Partisanship Is Ruining the NLRB
Previously in a post on The Hill’s Congress Blog, I noted that Congress intended the members of the National Labor Relations Board to be “impartial” and represent the public in labor disputes.
Unfortunately, since the National Labor Relations Act was enacted in 1935, the NLRB has transformed into a highly partisan federal agency. Currently, all five NLRB members come from management-side law firms or were union counsel (see member bios here).
The result: severe uncertainty in labor-management relations.
For example, the NLRB has recently ruled in a number of decisions that a company employee handbook cannot require its employees to be courteous to fellow employees, customers, or management. The Board has claimed that the employer rules of conduct, which ban disrespectful behavior, interfere with employees right to engage in protected concerted activity.
However, it is important to note that these decisions have come from three-member NLRB panels composed of a majority of Democrat nominees that were former union-side lawyers.
In a recent NLRB decision, decided by a three-member panel with a majority of Republican/management-side appointees, the Board came to the conclusion that employer rules prohibiting employee insubordination or displaying a negative attitude toward customers are okay.
As Stephen Lyman, an attorney at Hall Render Killian Heath & Lyman PC, points out:
This holding seems to be in direct conflict with several other NLRB decisions issued by panel majorities composed of Democrat appointees. This zig-zag course is nearly impossible to reconcile, and, given the random assignments of the make up of the panels, employers should continue to be very careful in publishing and enforcing work rules that could reasonably seen as interfering with employee rights.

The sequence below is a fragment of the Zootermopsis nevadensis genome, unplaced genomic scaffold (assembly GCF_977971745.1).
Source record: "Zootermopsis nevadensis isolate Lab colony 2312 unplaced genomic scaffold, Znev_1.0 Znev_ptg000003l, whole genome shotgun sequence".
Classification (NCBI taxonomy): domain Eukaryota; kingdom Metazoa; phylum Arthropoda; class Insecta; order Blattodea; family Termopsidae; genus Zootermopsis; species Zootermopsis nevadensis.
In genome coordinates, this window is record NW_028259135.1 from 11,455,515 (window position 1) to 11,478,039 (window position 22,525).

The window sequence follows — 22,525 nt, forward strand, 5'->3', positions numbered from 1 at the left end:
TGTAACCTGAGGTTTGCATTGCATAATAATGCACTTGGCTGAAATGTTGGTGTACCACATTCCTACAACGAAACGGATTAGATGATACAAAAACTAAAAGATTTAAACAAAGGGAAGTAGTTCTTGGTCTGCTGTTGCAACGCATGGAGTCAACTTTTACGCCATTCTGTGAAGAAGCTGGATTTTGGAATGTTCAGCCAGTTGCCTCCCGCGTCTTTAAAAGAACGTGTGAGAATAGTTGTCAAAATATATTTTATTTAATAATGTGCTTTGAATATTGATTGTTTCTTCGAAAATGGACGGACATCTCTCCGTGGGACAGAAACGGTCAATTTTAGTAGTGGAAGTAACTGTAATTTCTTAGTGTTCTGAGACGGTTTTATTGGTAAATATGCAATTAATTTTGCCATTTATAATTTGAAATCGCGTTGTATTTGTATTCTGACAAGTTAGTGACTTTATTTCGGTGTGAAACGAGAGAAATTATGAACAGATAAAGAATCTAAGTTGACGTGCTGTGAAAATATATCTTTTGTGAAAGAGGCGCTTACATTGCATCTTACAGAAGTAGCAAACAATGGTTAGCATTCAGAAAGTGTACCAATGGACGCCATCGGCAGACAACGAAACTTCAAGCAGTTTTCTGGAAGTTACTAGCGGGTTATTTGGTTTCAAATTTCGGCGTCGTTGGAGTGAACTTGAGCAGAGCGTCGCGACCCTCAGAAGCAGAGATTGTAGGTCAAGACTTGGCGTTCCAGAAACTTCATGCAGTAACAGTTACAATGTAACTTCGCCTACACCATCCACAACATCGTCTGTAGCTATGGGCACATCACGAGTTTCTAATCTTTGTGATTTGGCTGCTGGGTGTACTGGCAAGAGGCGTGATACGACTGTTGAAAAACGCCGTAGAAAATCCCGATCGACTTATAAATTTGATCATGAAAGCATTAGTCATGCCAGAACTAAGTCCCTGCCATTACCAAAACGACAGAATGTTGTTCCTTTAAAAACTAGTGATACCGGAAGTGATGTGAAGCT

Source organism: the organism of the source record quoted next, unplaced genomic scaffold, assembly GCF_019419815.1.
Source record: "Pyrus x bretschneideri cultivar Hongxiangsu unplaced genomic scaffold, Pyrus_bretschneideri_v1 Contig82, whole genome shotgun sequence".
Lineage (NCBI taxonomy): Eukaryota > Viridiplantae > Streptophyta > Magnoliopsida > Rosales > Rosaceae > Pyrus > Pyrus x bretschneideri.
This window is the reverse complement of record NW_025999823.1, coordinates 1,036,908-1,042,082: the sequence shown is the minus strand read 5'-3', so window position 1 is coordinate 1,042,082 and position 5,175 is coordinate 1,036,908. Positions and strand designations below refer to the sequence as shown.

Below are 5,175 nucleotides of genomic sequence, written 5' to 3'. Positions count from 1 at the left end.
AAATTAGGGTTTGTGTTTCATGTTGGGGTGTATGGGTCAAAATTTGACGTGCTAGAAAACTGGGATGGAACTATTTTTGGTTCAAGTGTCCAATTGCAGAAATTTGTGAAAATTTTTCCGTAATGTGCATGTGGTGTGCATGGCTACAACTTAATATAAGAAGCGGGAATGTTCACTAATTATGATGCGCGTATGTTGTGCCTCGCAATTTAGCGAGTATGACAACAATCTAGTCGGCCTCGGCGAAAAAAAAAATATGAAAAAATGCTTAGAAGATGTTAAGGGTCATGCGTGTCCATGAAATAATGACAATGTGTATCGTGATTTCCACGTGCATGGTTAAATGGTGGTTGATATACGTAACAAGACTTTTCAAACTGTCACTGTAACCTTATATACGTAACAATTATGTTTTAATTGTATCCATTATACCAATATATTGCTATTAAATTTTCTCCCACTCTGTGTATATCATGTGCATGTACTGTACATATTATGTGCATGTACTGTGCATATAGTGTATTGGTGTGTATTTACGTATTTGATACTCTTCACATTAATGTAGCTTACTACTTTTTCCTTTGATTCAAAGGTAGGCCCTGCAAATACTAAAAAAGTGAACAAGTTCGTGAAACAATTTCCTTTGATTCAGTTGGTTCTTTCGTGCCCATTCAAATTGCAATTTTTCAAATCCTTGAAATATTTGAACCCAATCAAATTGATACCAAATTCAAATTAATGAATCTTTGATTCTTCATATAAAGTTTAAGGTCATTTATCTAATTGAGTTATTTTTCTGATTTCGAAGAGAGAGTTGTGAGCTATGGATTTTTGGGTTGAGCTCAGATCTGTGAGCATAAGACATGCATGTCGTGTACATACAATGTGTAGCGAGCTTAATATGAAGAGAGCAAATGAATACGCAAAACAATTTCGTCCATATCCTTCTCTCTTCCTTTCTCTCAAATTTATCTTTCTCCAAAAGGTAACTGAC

Also, as I concluded in my Hill post, the NLRB should be abolished:
For decades, the NLRB has been transformed into the epitome of all that is wrong with Washington D.C.: A wasteful highly partisan agency that does more harm than good.
Why should the public pay $283 million in tax dollars for an agency harboring alleged criminals that inflames labor strife and confers benefit to a narrow, private interest?
We shouldn’t, the NLRB and its members are an arbitrary interference to expedient due process and the rule of law.
Simply abolish the board then allow the 40 NLRB administrative law judges to continue hearing administrative cases and have the appropriate district court take appeals. These judges have some semblance of impartiality, serve long terms and are not as likely to seek future private-sector employment. Removing the redundant, partisan NLRB members will bring back some certainty to labor-management relations.